As part of the extended Under Cover of Darkness project, Uncovering: Women’s Invisible Labour at the Cape, was an online symposium which took place on Monday, 22 March 2020.

This symposium, curated by Dr Carine Zaayman, Jade Nair and Nina Liebenberg, considered the legacy of women’s labour in the Cape, from colonialism to the contemporary. Many industries in the Cape are still reliant on the labour of women of colour, not least of all, the clothing and textile industries and the service and cleaning industries. This symposium aimed to consider the lives of the twelve women slaves highlighted by the Under Cover of Darkness exhibition as a foreshadowing of the extant or still existing relationship between women of colour and labour in the Cape.

Carine Zaayman

Carine Zaayman is an artist, curator and scholar committed to critical engagement with colonial archives and collections, specifically those holding strands of Khoekhoe pasts. Bringing intangible and neglected histories into view is a key motivation for her work. Her research aims to contribute to a radical reconsideration of colonial archives and museum collections, especially by assisting in finding ways to release their hold over our imaginations when we narrate the past, as well as how we might shape futures from it. She obtained a PhD in Fine Art from the University of Cape Town in 2019 and worked as a senior lecturer for its Michaelis School of Fine Art and the Centre for Curating the Archive until then. At present, Zaayman is a postdoctoral fellow at the Vrije Universiteit, Amsterdam, as a team member in the Worlding Public Cultures project.

Jade Nair

Jade Nair is a project manager at the University of Cape Town’s Centre for Curating the Archive. She has been part of the Centre since 2013 and been involved in various curatorial, archival and research projects including exhibitions, documentaries and digital archives dealing with political history, queer archives and the clothing and textile industry. Much of her work has been centred on the afterlife of apartheid in the form of land restitution and the effects of South Africa’s socio-economic structure on vulnerable populations. Having grown up in Cape Town, the history and heritage of the Western Cape is a significant part of her research. She holds a BA honours degree in curatorship from the University of Cape Town.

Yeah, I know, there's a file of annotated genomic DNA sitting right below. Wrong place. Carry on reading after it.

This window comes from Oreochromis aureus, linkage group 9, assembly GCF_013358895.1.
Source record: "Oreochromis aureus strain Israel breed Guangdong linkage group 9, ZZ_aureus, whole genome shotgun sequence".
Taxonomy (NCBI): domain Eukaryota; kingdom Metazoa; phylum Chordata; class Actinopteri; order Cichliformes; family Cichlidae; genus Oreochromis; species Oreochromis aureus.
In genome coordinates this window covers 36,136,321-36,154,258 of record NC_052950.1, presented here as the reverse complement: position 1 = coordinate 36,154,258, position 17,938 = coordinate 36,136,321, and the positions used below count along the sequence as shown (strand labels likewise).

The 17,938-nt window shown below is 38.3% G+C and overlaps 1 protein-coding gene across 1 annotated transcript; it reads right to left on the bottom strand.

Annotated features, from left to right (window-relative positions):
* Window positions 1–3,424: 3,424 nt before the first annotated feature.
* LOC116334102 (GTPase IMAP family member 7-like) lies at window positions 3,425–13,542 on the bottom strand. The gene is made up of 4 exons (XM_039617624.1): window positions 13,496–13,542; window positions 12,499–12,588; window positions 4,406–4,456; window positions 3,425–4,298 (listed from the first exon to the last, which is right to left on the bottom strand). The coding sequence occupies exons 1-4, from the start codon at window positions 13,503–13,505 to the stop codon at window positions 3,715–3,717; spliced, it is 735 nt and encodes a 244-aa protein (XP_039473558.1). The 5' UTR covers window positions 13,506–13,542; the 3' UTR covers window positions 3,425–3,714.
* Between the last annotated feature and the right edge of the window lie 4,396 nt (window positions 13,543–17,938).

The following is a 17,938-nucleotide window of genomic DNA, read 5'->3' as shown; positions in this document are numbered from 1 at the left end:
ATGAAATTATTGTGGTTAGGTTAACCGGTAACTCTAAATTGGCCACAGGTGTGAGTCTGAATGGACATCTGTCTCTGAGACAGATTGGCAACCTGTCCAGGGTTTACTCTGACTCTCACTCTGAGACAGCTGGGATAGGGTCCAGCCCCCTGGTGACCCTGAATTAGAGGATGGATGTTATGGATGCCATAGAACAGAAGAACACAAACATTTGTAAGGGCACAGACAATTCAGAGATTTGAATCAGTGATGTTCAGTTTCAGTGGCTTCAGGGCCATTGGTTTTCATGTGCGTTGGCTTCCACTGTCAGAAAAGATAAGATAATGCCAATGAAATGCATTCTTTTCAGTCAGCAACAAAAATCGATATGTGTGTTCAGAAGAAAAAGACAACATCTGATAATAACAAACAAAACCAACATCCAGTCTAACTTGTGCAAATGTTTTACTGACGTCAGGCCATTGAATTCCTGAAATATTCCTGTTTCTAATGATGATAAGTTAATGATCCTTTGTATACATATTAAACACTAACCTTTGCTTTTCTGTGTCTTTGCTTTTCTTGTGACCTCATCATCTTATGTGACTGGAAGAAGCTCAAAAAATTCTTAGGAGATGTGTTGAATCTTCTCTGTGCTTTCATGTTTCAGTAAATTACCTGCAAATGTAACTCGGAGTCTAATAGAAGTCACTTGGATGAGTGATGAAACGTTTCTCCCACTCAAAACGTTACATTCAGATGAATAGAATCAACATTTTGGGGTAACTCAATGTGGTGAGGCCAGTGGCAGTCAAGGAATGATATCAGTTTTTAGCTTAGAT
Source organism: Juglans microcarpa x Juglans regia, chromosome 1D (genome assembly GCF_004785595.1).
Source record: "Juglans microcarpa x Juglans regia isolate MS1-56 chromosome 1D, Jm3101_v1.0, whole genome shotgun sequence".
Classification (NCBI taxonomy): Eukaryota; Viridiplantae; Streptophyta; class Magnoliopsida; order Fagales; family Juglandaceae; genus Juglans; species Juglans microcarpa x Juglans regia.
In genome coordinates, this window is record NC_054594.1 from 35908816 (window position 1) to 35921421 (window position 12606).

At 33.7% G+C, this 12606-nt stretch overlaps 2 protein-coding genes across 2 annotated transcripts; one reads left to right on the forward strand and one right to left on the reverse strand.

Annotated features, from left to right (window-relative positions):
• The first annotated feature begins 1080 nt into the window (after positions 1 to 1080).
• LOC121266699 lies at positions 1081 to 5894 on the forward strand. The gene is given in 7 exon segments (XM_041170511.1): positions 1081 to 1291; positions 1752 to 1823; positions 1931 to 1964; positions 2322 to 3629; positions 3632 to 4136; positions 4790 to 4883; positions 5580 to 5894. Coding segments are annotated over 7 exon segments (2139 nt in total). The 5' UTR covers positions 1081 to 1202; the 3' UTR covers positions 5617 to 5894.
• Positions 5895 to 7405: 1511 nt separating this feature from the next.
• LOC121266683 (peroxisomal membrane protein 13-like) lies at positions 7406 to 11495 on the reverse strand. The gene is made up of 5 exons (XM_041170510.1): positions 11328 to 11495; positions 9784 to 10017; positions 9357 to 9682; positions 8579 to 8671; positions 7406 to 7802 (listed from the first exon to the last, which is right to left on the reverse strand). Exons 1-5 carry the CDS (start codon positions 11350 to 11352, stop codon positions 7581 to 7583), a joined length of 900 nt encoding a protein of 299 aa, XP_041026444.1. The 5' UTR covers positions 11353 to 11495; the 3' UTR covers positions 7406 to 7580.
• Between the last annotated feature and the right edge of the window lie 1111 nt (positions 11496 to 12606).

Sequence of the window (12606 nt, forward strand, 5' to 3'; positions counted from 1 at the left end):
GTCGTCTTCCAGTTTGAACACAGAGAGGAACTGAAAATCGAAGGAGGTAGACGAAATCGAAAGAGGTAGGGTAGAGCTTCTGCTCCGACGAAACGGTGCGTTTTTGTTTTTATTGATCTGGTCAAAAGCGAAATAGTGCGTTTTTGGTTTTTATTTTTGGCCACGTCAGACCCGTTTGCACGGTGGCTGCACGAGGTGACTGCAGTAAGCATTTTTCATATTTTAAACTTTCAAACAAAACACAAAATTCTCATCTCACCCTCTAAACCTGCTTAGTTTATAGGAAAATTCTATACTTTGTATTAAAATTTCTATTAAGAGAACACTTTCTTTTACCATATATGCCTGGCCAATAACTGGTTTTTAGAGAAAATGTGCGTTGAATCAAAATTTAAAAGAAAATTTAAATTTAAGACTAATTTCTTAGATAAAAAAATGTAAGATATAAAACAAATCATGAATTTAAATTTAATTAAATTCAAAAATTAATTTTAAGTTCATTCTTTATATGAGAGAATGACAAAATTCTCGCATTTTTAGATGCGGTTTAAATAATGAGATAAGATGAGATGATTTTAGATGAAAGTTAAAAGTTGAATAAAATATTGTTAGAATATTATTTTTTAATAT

Nina Liebenberg

Nina Liebenberg is an artist, a curator, and a lecturer at the University of Cape Town’s Centre for Curating the Archive. She has been teaching on the Honours in Curatorship programme since 2013, and has facilitated annual interdisciplinary workshops for the programme, using curation as methodology to explore various overlaps and connections between diverse university departments. As a PhD candidate, her current research is focused on disciplinary object collections as covert markers of the colonial and apartheid regimes; and curatorship and artmaking as methodologies able to address these histories through uncovering and extending the meaning of these material depositories beyond their disciplinary scope.

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